How Fast Does Lawn Grass Grow?

How Fast Does Lawn Grass Grow?

A beautiful lawn with a closed cover and a lush green color is the desire of many garden owners. Care plays a crucial role in this. The question about the speed of growth has its justification, because the growth of the lawn determines the mowing frequency. However, how fast a lawn grows depends on various factors. The growth can be favored by special measures.

Influencing factors


Every lawn takes a different amount of time to grow. Between seven and 20 days can pass before the first blades sprout. The journey from seed to blade of grass is a laborious affair, the duration of which depends on various factors:

  • Grass type: fescue, bluegrass, ryegrass, bunchgrass.
  • Lawn type: ornamental lawn, sports lawn, shade lawn
  • Environmental factors: temperature, light, precipitation


Lawn types and grass species


Ornamental lawns consist of fine-leaved species that show slow growth. Their maintenance requirements are therefore comparatively low, because the leaf mass does not increase as quickly and the lawn needs to be mowed less frequently. Sports and play lawns are characterized by high durability. They consist of particularly fast-growing and robust grass species, which also close up bare patches in a short time. Due to the faster development, this grass needs to be mowed more often. Shade lawns contain various grass species that can cope with little light.

How Fast Does Lawn Grass Grow?

little light. Under shady conditions, development is somewhat slower, so this type of lawn requires less attention. Many of the grass species are also included in other mixtures. Shade lawns contain high percentages of grove

  • ripgrass or lagergrass.
  • Ornamental turf: Ostrich grasses, fescue
  • Sports turf: Ryegrasses, bluegrass
  • Shade lawn: Fescue, ryegrasses, meadow grasses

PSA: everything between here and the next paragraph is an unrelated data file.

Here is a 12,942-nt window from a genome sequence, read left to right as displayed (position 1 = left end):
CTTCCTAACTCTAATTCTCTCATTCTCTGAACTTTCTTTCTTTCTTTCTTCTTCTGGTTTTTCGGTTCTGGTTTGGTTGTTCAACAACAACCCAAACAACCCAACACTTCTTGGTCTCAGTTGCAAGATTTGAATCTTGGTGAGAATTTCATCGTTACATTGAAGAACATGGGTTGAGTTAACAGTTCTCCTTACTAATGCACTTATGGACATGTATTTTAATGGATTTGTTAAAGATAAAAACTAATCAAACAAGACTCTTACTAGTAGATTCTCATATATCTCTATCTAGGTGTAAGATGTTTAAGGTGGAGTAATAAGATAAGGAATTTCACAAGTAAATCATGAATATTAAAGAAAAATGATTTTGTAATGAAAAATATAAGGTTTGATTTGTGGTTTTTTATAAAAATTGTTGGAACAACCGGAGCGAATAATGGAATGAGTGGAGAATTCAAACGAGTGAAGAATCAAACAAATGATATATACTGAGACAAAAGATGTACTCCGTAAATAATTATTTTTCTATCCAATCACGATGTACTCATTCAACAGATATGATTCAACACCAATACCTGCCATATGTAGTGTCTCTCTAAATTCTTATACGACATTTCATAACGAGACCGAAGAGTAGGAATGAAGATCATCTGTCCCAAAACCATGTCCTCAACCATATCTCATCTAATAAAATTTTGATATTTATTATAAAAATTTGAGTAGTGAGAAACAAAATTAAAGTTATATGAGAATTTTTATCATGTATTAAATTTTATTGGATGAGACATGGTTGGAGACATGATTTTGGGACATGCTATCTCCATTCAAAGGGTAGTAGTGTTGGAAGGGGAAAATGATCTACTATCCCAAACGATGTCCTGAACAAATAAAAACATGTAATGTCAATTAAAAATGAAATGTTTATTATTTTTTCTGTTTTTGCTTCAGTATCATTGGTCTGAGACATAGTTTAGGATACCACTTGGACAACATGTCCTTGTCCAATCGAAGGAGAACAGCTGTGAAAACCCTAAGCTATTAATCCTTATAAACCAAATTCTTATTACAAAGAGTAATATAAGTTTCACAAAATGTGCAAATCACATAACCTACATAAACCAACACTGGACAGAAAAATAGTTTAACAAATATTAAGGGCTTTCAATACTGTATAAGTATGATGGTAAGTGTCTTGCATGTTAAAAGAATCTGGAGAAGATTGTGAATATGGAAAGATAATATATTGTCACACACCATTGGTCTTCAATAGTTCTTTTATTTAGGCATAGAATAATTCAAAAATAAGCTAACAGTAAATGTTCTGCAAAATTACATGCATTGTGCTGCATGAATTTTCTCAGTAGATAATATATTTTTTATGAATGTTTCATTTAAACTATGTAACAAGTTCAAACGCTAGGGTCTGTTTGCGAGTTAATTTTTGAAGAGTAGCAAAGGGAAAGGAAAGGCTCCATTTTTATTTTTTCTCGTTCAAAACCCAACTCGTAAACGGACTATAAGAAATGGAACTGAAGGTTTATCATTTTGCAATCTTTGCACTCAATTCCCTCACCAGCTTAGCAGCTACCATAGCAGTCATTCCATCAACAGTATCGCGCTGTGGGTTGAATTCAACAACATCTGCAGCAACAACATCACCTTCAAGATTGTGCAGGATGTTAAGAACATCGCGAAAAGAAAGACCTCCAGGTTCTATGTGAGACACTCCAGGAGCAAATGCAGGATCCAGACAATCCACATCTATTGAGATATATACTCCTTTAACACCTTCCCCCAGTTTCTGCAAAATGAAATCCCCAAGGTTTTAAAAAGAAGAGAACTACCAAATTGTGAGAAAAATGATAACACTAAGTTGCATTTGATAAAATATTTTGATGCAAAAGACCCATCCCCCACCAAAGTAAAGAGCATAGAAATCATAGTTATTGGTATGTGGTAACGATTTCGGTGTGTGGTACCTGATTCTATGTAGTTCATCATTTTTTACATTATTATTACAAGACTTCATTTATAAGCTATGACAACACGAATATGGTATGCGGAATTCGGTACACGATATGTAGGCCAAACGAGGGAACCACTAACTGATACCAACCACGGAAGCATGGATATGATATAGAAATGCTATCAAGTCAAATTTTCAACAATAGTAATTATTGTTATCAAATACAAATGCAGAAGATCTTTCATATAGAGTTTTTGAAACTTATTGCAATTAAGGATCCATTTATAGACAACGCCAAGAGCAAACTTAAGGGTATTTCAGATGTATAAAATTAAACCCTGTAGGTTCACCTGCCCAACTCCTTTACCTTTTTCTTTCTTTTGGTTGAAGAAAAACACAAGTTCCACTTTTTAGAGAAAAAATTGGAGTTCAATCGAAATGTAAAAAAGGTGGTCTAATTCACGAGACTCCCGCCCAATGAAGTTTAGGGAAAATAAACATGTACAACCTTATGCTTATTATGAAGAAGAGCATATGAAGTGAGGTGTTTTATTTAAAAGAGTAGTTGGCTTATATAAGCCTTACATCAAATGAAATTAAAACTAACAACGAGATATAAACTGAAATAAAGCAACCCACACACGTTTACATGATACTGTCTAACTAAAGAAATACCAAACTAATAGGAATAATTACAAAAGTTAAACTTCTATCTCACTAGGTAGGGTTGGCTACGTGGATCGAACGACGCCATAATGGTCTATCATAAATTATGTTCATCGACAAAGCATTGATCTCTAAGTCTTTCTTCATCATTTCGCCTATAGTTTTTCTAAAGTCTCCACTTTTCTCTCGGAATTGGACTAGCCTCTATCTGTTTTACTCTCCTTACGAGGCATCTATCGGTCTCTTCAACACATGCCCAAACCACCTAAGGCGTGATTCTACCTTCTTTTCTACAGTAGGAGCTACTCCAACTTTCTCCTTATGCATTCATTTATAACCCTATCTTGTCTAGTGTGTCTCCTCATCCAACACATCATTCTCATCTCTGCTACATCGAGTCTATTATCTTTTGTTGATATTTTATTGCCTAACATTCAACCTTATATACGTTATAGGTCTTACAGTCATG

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Germination period


Grass species take different lengths of time to germinate. The germination period must therefore be taken into account for freshly established lawns in order to obtain information about the growth rate. Like the growth of grasses, it depends on the environmental conditions. On average, these grasses have the following germination times:

  • Ryegrasses: about seven to 15 days.
  • Fescue: between ten and 20 days
  • bunchgrasses: twelve to 20 days
  • standard grasses: about 14 to 24 days


Note: Even if the first grass tips appear after only one week, you should allow some time to pass before the first mowing. When all grasses have reached a height of about eight centimeters, you can mow for the first time.

Environmental factors

Wachstum Rasen

Growth is animated by a certain temperature. The decisive factor is the soil temperature at a depth of about five centimeters. For healthy root and shoot growth, the temperature should be between 15 and 18 degrees Celsius. Once the seeds have developed cotyledons, sunlight plays an important role in subsequent development. Grasses use the sun’s energy to produce nutrients.

Sunlit lawns therefore grow faster than grasses in the shade. However, this only works if the water balance is also correct. Too much sunlight causes the grasses to lose a lot of water through evaporation. In the summer months, the water requirement per square meter is about five liters. If the sky is overcast, the liquid requirement is reduced.

Note: In the fall, the rate of growth steadily decreases because of falling temperatures and reduced light. Culms stop growing at about five degrees Celsius air temperature, while root growth stops at -0.5 degrees Celsius.

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Accelerate growth


Loosen the soil thoroughly before sowing. This will allow the seeds to fall into protective crevices in the soil where conditions are uniform. Cover the seeds only thinly with substrate to allow the shoots to grow more quickly from the soil surface. Unwanted species should be removed quickly. Although most grass species are rather competitive and can hold their own against other plants, so-called weeds rob grasses of nutrients. Provide seed heads with a starter fertilizer. They will provide the young grasses with important nutrients for rapid and healthy growth, and phosphorus should be a major component of the starter fertilizer.

  • Nitrogen: growth of the leaves
  • Potassium: increases resistance
  • Phosphorus: root formation


Tip: The young grasses must be able to utilize the nutrients as quickly as possible. Therefore, apply starter fertilizer one to two weeks before sowing.

Author

  • James Jones

    Meet James Jones, a passionate gardening writer whose words bloom with the wisdom of an experienced horticulturist. With a deep-rooted love for all things green, James has dedicated his life to sharing the art and science of gardening with the world. James's words have found their way into countless publications, and his gardening insights have inspired a new generation of green thumbs. His commitment to sustainability and environmental stewardship shines through in every article he crafts.

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